United Airlines on Friday began operating charter flights carrying the COVID-19 vaccine developed by Pfizer and BioNTech to expedite its distribution should it receive approval from the Food and Drug Administration in the coming weeks, The Wall Street Journal reports. The Journal reviewed a letter from the Federal Aviation Administration detailing United's plans to fly chartered flights between Brussels International Airport — Pfizer has a final-assembly center in Puurs, Belgium — and Chicago O'Hare International Airport, and the FAA said in a statement Friday it was supporting the "first mass air shipment of a vaccine." The agency will also allow United to carry 15,000 pounds of dry ice per flight, five times more than what is normally permitted, to ensure the low storage temperature required for Pfizer's vaccine are maintained throughout the flight. [The Wall Street Journal]

 

5. Ethiopian forces reportedly begin offensive to capture Tigray capital

Debretsion Gebremichael, leader of the Tigray People's Liberation Front, told Reuters on Saturday that the Ethiopian military has begun its offensive to capture the Tigray region's capital city, Mekelle, which he said was under "heavy bombardment." Multiple diplomats confirmed the news with Reuters. Billene Seyoum, a spokeswoman for Prime Minister Abiy Ahmed, said the federal forces would not target civilian areas and that "the safety of Ethiopians in Mekelle and Tigray region continues as priority for the federal government." It has been difficult for news organizations to verify claims from either side throughout the conflict this month since phone and internet links to Tigray have been down. Abiy's government gave the TPLF an ultimatum, which expired Wednesday, to lay down their arms, or troops would move to capture Tigray. [Reuters, Al Jazeera]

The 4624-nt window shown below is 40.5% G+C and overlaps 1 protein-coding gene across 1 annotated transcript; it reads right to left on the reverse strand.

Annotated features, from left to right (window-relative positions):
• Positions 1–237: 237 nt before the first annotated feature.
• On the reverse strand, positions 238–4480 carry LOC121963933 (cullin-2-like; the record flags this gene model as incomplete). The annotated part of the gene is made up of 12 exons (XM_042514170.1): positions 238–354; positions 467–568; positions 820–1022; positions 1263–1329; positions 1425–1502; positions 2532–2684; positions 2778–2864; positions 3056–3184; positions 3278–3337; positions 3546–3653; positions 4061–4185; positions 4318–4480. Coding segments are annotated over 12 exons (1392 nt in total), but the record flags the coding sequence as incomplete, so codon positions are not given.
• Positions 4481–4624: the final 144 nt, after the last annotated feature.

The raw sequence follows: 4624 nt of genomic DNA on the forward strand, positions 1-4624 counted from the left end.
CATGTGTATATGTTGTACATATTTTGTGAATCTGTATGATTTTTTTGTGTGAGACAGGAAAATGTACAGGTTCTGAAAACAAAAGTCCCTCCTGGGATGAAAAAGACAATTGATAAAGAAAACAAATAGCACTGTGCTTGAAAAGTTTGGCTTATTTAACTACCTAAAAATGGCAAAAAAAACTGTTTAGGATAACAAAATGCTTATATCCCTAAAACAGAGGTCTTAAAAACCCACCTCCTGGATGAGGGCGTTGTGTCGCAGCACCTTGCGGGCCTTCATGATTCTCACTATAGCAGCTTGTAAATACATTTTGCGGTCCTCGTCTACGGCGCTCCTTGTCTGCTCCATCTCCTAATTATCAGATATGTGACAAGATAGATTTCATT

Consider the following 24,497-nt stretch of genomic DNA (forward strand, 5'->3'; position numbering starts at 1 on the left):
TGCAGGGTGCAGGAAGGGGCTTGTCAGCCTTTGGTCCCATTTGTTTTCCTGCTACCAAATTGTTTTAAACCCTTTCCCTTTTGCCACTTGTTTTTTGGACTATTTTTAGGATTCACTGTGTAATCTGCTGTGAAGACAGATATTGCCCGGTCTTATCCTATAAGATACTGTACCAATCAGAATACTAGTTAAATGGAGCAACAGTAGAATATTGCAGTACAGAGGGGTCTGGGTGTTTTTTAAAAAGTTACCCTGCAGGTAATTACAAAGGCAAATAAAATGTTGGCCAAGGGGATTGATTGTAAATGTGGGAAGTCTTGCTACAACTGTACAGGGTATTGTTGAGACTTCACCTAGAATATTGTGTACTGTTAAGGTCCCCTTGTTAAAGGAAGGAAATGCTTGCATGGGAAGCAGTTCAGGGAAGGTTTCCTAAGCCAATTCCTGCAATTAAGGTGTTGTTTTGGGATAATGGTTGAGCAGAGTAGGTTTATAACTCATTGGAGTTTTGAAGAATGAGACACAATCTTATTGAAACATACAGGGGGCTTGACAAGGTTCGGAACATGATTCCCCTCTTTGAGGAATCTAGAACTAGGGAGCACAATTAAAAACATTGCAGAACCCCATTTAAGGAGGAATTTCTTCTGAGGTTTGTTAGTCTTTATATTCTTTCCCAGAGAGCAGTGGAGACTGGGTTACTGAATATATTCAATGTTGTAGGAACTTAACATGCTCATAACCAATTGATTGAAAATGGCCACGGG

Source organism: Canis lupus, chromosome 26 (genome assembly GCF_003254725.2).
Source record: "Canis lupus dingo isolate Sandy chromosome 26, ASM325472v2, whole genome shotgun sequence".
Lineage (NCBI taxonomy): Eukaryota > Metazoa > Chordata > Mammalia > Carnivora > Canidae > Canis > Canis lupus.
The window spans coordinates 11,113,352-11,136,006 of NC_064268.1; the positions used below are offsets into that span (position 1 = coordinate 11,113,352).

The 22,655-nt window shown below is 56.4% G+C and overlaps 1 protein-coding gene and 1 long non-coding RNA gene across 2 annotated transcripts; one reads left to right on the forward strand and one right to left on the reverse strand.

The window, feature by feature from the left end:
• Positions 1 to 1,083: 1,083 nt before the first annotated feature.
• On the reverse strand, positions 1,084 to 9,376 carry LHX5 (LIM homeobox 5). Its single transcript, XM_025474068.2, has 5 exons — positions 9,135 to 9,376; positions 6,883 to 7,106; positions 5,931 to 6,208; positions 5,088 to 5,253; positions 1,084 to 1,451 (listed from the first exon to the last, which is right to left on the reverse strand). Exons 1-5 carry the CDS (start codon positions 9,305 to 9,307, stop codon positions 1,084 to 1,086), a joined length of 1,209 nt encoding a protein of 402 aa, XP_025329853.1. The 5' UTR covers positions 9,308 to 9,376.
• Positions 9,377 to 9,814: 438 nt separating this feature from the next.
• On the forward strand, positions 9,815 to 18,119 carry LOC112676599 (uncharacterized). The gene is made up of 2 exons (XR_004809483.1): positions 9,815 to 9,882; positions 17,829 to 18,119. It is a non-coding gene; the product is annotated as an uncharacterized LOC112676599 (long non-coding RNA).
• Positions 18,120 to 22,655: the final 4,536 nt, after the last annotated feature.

6. Trump's Wisconsin recount results in Biden net gain

President-elect Joe Biden picked up 257 votes in Wisconsin's Milwaukee County on Friday after the Trump campaign demanded a recount there. President Trump also picked up 125 votes, giving Biden a net gain of 132. Biden won Wisconsin by around 20,000 votes, which was close enough for the Trump campaign to call for recounts. The campaign also sought a recount in Dane County, another Democratic-leaning area of Wisconsin. That tally is expected to finish up Sunday. There's no word on how it's shaping up yet, but it's unlikely it will alter the results in a significant way. The Trump campaign's efforts, which are grounded in unfounded claims of widespread voter fraud, cost $3 million. Trump's lawyers are still expected to mount legal challenges of the overall vote in Wisconsin, but the state is on track to certify its results Tuesday. [The Guardian, Business Insider]

 

7. S&P 500, Nasdaq close at record highs

The S&P 500 and the Nasdaq Composite closed at record highs when Wall Street shuttered early Friday at the end of the holiday week, adding 0.2 percent and 0.9 percent, respectively. Both indexes had previously set high marks earlier in the week. The Dow Jones Industrial Average also shot up, but fell short of reaching the milestone it set earlier this week when it surpassed 30,000 for the first time ever. All three major benchmarks capped huge weeks, trading up 2 percent since the opening bell Monday. Indeed, global stocks were on pace to make November their most successful month on record Friday, The Financial Times notes. The gains — and falling volatility — are likely tied somewhat to optimism about President-elect Joe Biden's victory, but the major driver is encouraging news on the coronavirus vaccine development front. [The Wall Street Journal, The Financial Times]